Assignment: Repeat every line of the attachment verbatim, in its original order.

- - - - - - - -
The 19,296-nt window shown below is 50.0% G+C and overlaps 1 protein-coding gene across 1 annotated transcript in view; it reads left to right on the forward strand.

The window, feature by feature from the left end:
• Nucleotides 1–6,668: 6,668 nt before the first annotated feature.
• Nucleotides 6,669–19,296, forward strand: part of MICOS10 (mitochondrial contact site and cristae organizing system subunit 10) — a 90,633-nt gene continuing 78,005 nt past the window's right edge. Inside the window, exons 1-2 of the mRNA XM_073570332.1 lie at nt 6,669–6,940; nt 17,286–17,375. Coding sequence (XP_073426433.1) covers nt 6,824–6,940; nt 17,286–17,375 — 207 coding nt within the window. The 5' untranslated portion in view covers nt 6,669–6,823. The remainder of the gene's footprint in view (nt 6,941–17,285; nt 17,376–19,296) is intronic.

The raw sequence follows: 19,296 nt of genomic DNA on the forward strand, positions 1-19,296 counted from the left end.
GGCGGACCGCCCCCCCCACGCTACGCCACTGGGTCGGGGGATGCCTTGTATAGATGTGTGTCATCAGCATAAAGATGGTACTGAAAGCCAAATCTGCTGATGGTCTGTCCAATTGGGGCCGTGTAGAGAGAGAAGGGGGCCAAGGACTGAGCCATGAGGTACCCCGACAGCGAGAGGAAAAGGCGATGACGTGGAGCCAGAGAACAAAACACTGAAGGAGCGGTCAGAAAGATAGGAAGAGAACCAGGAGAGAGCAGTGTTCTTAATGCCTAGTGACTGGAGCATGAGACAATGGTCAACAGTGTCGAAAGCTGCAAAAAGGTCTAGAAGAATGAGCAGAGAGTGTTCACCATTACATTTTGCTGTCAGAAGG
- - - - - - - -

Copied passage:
The 19,296-nt window shown below is 50.0% G+C and overlaps 1 protein-coding gene across 1 annotated transcript in view; it reads left to right on the forward strand.

The window, feature by feature from the left end:
• Nucleotides 1–6,668: 6,668 nt before the first annotated feature.
• Nucleotides 6,669–19,296, forward strand: part of MICOS10 (mitochondrial contact site and cristae organizing system subunit 10) — a 90,633-nt gene continuing 78,005 nt past the window's right edge. Inside the window, exons 1-2 of the mRNA XM_073570332.1 lie at nt 6,669–6,940; nt 17,286–17,375. Coding sequence (XP_073426433.1) covers nt 6,824–6,940; nt 17,286–17,375 — 207 coding nt within the window. The 5' untranslated portion in view covers nt 6,669–6,823. The remainder of the gene's footprint in view (nt 6,941–17,285; nt 17,376–19,296) is intronic.

The raw sequence follows: 19,296 nt of genomic DNA on the forward strand, positions 1-19,296 counted from the left end.
GGCGGACCGCCCCCCCCACGCTACGCCACTGGGTCGGGGGATGCCTTGTATAGATGTGTGTCATCAGCATAAAGATGGTACTGAAAGCCAAATCTGCTGATGGTCTGTCCAATTGGGGCCGTGTAGAGAGAGAAGGGGGCCAAGGACTGAGCCATGAGGTACCCCGACAGCGAGAGGAAAAGGCGATGACGTGGAGCCAGAGAACAAAACACTGAAGGAGCGGTCAGAAAGATAGGAAGAGAACCAGGAGAGAGCAGTGTTCTTAATGCCTAGTGACTGGAGCATGAGACAATGGTCAACAGTGTCGAAAGCTGCAAAAAGGTCTAGAAGAATGAGCAGAGAGTGTTCACCATTACATTTTGCTGTCAGAAGG